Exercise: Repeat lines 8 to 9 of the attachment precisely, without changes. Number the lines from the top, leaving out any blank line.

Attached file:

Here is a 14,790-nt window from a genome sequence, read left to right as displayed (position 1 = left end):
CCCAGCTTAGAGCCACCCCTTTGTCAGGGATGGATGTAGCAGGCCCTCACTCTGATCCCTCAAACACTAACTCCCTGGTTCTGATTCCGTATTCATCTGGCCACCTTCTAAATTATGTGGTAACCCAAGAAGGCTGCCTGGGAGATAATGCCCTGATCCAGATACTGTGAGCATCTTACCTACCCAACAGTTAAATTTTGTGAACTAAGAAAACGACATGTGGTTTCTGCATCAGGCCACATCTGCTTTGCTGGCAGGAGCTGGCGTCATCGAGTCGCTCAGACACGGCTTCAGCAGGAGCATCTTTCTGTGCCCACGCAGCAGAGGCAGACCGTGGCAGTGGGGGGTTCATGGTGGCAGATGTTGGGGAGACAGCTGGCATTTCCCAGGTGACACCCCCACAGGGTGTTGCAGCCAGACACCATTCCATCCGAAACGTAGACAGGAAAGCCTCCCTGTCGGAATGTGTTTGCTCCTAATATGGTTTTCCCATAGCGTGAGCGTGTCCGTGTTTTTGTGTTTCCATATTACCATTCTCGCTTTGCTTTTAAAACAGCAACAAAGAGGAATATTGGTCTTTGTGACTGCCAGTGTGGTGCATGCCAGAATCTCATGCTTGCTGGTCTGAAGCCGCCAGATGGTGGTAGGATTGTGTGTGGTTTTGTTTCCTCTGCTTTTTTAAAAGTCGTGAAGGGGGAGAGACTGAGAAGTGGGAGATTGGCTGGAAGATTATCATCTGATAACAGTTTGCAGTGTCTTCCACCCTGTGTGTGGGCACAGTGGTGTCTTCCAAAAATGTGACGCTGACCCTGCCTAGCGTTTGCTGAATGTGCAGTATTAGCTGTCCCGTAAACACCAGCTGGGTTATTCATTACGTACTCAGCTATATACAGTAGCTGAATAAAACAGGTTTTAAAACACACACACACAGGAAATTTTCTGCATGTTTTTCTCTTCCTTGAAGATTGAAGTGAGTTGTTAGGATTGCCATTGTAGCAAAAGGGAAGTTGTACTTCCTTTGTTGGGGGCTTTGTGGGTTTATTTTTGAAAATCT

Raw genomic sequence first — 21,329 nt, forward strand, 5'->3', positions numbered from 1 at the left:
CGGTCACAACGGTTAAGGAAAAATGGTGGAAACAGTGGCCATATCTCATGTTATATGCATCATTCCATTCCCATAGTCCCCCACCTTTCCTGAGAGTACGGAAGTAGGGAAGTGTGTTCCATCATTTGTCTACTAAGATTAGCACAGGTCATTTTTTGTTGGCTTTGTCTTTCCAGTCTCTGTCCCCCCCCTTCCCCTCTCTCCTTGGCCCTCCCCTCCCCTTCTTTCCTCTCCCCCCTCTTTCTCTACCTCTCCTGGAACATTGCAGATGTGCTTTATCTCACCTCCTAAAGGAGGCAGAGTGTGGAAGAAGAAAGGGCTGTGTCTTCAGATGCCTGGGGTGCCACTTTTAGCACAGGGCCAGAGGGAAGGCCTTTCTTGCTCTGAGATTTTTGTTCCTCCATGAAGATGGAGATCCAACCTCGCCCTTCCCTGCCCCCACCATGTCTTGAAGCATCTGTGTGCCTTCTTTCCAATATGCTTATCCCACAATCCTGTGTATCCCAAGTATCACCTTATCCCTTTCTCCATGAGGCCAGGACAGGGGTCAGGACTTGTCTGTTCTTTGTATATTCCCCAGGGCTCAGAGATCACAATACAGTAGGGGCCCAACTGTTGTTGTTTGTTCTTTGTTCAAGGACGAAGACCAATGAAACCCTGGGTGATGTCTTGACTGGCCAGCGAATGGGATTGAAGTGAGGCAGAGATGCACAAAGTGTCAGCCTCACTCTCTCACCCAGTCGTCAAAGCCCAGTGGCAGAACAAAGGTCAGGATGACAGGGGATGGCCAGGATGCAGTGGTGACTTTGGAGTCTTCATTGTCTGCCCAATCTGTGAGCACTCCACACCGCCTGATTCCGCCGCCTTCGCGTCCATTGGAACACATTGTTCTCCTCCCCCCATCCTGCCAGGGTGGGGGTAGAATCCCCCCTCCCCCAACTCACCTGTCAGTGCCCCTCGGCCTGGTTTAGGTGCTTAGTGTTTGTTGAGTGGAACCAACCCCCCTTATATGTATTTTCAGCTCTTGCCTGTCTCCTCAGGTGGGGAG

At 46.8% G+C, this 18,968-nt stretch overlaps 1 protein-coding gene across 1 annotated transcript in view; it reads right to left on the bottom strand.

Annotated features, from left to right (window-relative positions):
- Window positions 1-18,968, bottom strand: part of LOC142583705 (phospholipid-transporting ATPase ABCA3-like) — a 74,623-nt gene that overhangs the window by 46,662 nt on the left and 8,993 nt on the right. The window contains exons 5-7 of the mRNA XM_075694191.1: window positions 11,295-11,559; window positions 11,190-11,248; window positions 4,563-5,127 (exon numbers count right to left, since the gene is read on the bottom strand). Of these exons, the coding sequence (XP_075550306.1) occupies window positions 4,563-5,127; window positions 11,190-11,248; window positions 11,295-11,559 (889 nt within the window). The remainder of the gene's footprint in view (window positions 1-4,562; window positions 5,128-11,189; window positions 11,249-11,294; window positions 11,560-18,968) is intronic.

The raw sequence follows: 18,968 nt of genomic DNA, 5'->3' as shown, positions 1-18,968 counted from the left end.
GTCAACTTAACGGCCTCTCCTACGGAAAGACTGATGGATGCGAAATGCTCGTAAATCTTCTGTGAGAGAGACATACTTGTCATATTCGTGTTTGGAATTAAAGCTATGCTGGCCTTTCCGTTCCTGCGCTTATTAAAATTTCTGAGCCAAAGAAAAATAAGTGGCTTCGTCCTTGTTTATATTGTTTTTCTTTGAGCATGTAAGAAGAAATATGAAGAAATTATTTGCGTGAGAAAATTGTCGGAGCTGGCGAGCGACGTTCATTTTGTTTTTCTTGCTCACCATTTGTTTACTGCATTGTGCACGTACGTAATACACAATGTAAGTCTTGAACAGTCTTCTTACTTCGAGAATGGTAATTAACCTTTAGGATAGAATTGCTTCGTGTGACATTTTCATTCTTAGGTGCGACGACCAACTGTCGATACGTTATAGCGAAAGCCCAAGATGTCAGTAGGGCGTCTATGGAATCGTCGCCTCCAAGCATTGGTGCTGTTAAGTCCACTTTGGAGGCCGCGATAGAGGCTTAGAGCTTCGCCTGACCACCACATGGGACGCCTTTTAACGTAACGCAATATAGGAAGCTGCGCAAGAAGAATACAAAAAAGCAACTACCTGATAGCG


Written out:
The raw sequence follows: 18,968 nt of genomic DNA, 5'->3' as shown, positions 1-18,968 counted from the left end.
GTCAACTTAACGGCCTCTCCTACGGAAAGACTGATGGATGCGAAATGCTCGTAAATCTTCTGTGAGAGAGACATACTTGTCATATTCGTGTTTGGAATTAAAGCTATGCTGGCCTTTCCGTTCCTGCGCTTATTAAAATTTCTGAGCCAAAGAAAAATAAGTGGCTTCGTCCTTGTTTATATTGTTTTTCTTTGAGCATGTAAGAAGAAATATGAAGAAATTATTTGCGTGAGAAAATTGTCGGAGCTGGCGAGCGACGTTCATTTTGTTTTTCTTGCTCACCATTTGTTTACTGCATTGTGCACGTACGTAATACACAATGTAAGTCTTGAACAGTCTTCTTACTTCGAGAATGGTAATTAACCTTTAGGATAGAATTGCTTCGTGTGACATTTTCATTCTTAGGTGCGACGACCAACTGTCGATACGTTATAGCGAAAGCCCAAGATGTCAGTAGGGCGTCTATGGAATCGTCGCCTCCAAGCATTGGTGCTGTTAAGTCCACTTTGGAGGCCGCGATAGAGGCTTAGAGCTTCGCCTGACCACCACATGGGACGCCTTTTAACGTAACGCAATATAGGAAGCTGCGCAAGAAGAATACAAAAAAGCAACTACCTGATAGCG